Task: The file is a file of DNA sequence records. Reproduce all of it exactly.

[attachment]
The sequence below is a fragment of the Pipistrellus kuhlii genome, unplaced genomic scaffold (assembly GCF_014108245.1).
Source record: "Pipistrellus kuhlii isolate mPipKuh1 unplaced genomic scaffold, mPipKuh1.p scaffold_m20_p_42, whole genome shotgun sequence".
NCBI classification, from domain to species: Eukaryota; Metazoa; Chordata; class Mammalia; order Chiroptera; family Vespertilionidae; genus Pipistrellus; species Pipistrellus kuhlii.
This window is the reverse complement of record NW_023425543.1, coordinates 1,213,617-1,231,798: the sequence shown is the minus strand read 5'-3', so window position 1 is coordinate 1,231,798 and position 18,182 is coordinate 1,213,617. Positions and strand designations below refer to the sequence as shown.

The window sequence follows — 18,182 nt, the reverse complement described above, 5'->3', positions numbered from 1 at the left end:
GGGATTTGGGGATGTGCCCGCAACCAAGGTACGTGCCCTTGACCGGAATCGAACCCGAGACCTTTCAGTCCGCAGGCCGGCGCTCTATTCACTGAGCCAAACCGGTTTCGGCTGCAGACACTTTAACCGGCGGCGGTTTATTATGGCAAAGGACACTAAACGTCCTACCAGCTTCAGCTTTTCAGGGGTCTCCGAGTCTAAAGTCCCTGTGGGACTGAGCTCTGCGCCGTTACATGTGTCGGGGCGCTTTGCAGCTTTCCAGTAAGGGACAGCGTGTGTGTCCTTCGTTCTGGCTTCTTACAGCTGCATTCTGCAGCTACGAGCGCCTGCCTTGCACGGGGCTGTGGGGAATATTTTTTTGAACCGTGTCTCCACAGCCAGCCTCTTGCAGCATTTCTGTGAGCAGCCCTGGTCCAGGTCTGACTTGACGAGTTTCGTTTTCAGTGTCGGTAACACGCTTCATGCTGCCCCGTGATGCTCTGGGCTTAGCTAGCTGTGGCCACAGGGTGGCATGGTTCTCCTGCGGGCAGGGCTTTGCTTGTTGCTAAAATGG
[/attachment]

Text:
The sequence below is a fragment of the Pipistrellus kuhlii genome, unplaced genomic scaffold (assembly GCF_014108245.1).
Source record: "Pipistrellus kuhlii isolate mPipKuh1 unplaced genomic scaffold, mPipKuh1.p scaffold_m20_p_42, whole genome shotgun sequence".
NCBI classification, from domain to species: Eukaryota; Metazoa; Chordata; class Mammalia; order Chiroptera; family Vespertilionidae; genus Pipistrellus; species Pipistrellus kuhlii.
This window is the reverse complement of record NW_023425543.1, coordinates 1,213,617-1,231,798: the sequence shown is the minus strand read 5'-3', so window position 1 is coordinate 1,231,798 and position 18,182 is coordinate 1,213,617. Positions and strand designations below refer to the sequence as shown.

The window sequence follows — 18,182 nt, the reverse complement described above, 5'->3', positions numbered from 1 at the left end:
GGGATTTGGGGATGTGCCCGCAACCAAGGTACGTGCCCTTGACCGGAATCGAACCCGAGACCTTTCAGTCCGCAGGCCGGCGCTCTATTCACTGAGCCAAACCGGTTTCGGCTGCAGACACTTTAACCGGCGGCGGTTTATTATGGCAAAGGACACTAAACGTCCTACCAGCTTCAGCTTTTCAGGGGTCTCCGAGTCTAAAGTCCCTGTGGGACTGAGCTCTGCGCCGTTACATGTGTCGGGGCGCTTTGCAGCTTTCCAGTAAGGGACAGCGTGTGTGTCCTTCGTTCTGGCTTCTTACAGCTGCATTCTGCAGCTACGAGCGCCTGCCTTGCACGGGGCTGTGGGGAATATTTTTTTGAACCGTGTCTCCACAGCCAGCCTCTTGCAGCATTTCTGTGAGCAGCCCTGGTCCAGGTCTGACTTGACGAGTTTCGTTTTCAGTGTCGGTAACACGCTTCATGCTGCCCCGTGATGCTCTGGGCTTAGCTAGCTGTGGCCACAGGGTGGCATGGTTCTCCTGCGGGCAGGGCTTTGCTTGTTGCTAAAATGG